In early April 1536, Gonzalo Jiménez de Quesada led a military expedition from the coastal city of Santa Marta deep into the interior of what is today modern Colombia. With roughly eight hundred Spaniards and numerous native carriers and black slaves, the Jiménez expedition was larger than the combined forces under Hernando Cortés and Francisco Pizarro. Over the course of the one-year campaign, nearly three-quarters of Jiménez’s men perished, most from illness and hunger. Yet, for the 179 survivors, the expedition proved to be one of the most profitable campaigns of the sixteenth century. Unfortunately, the history of the Spanish conquest of Colombia remains virtually unknown.
Through a series of firsthand primary accounts, translated into English for the first time, Invading Colombia reconstructs the compelling tale of the Jiménez expedition, the early stages of the Spanish conquest of Muisca territory, and the foundation of the city of Santa Fé de Bogotá. We follow the expedition from the Canary Islands to Santa Marta, up the Magdalena River, and finally into Colombia’s eastern highlands. These highly engaging accounts not only challenge many current assumptions about the nature of Spanish conquests in the New World, but they also reveal a richly entertaining, yet tragic, tale that rivals the great conquest narratives of Mexico and Peru.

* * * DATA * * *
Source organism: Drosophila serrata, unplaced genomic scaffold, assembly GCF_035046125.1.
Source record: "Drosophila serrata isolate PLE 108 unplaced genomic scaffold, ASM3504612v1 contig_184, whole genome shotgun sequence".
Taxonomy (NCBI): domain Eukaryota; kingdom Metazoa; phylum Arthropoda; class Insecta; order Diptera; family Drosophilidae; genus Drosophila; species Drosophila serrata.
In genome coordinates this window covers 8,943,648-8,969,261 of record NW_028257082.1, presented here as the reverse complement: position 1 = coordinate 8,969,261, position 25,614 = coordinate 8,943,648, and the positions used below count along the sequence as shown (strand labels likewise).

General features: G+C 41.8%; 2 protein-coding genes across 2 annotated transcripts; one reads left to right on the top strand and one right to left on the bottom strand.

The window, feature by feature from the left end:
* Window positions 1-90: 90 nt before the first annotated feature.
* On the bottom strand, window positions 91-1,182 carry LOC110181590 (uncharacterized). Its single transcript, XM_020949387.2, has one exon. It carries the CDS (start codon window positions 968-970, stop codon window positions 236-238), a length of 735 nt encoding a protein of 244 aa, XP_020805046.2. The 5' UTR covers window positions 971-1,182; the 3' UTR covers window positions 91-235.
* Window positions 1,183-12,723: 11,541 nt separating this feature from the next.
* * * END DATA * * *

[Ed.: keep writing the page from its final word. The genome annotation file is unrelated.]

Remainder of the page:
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About the Author
Table of ContentsContents
List of Maps and Tables
Preface and Acknowledgments
1. Introduction: The Other Andean Conquest
2. Three Capitulaciones: Don Pedro Fernández de Lugo and the Governorship of Santa Marta
3. By Land and by Sea: From Santa Marta to La Tora
4. Into the Highlands: From La Tora to Muisca Territory
5. Treasure, Torture, and the Licenciado’s Return